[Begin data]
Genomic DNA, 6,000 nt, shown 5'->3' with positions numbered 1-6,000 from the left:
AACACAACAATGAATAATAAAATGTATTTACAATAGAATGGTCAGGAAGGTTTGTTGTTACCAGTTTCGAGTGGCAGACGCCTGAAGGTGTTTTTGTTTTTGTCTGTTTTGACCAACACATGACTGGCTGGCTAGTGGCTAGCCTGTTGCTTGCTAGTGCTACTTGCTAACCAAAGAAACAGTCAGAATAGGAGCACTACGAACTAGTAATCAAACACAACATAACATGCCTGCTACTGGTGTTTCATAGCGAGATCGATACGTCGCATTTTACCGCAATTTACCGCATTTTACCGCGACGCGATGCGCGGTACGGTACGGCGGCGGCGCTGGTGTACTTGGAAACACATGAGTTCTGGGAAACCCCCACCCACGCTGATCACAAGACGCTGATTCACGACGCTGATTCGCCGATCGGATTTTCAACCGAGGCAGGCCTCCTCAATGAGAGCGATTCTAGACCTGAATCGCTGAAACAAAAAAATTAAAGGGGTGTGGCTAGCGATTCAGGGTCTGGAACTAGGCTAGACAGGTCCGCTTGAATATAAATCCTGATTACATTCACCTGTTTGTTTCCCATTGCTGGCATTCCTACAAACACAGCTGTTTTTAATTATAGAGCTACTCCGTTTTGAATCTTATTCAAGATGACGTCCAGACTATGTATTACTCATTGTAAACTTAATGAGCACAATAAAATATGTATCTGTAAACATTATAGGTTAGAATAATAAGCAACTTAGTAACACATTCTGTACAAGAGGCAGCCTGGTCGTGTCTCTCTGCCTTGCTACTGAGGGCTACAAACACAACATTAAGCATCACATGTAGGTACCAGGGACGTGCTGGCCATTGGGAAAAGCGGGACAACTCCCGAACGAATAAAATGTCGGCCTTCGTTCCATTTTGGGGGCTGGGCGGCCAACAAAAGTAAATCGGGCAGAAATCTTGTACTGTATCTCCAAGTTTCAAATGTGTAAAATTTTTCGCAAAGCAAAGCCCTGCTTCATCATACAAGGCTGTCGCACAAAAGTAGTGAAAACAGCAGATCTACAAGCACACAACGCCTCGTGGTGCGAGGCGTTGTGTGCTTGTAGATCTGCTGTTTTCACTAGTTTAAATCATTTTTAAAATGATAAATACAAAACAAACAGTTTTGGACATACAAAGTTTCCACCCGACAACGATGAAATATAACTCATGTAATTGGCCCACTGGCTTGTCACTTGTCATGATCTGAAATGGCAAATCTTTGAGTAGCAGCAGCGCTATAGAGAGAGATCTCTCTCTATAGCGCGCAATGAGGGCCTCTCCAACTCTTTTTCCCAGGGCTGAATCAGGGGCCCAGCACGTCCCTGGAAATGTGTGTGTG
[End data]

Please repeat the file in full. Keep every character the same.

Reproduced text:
Genomic DNA, 6,000 nt, shown 5'->3' with positions numbered 1-6,000 from the left:
AACACAACAATGAATAATAAAATGTATTTACAATAGAATGGTCAGGAAGGTTTGTTGTTACCAGTTTCGAGTGGCAGACGCCTGAAGGTGTTTTTGTTTTTGTCTGTTTTGACCAACACATGACTGGCTGGCTAGTGGCTAGCCTGTTGCTTGCTAGTGCTACTTGCTAACCAAAGAAACAGTCAGAATAGGAGCACTACGAACTAGTAATCAAACACAACATAACATGCCTGCTACTGGTGTTTCATAGCGAGATCGATACGTCGCATTTTACCGCAATTTACCGCATTTTACCGCGACGCGATGCGCGGTACGGTACGGCGGCGGCGCTGGTGTACTTGGAAACACATGAGTTCTGGGAAACCCCCACCCACGCTGATCACAAGACGCTGATTCACGACGCTGATTCGCCGATCGGATTTTCAACCGAGGCAGGCCTCCTCAATGAGAGCGATTCTAGACCTGAATCGCTGAAACAAAAAAATTAAAGGGGTGTGGCTAGCGATTCAGGGTCTGGAACTAGGCTAGACAGGTCCGCTTGAATATAAATCCTGATTACATTCACCTGTTTGTTTCCCATTGCTGGCATTCCTACAAACACAGCTGTTTTTAATTATAGAGCTACTCCGTTTTGAATCTTATTCAAGATGACGTCCAGACTATGTATTACTCATTGTAAACTTAATGAGCACAATAAAATATGTATCTGTAAACATTATAGGTTAGAATAATAAGCAACTTAGTAACACATTCTGTACAAGAGGCAGCCTGGTCGTGTCTCTCTGCCTTGCTACTGAGGGCTACAAACACAACATTAAGCATCACATGTAGGTACCAGGGACGTGCTGGCCATTGGGAAAAGCGGGACAACTCCCGAACGAATAAAATGTCGGCCTTCGTTCCATTTTGGGGGCTGGGCGGCCAACAAAAGTAAATCGGGCAGAAATCTTGTACTGTATCTCCAAGTTTCAAATGTGTAAAATTTTTCGCAAAGCAAAGCCCTGCTTCATCATACAAGGCTGTCGCACAAAAGTAGTGAAAACAGCAGATCTACAAGCACACAACGCCTCGTGGTGCGAGGCGTTGTGTGCTTGTAGATCTGCTGTTTTCACTAGTTTAAATCATTTTTAAAATGATAAATACAAAACAAACAGTTTTGGACATACAAAGTTTCCACCCGACAACGATGAAATATAACTCATGTAATTGGCCCACTGGCTTGTCACTTGTCATGATCTGAAATGGCAAATCTTTGAGTAGCAGCAGCGCTATAGAGAGAGATCTCTCTCTATAGCGCGCAATGAGGGCCTCTCCAACTCTTTTTCCCAGGGCTGAATCAGGGGCCCAGCACGTCCCTGGAAATGTGTGTGTG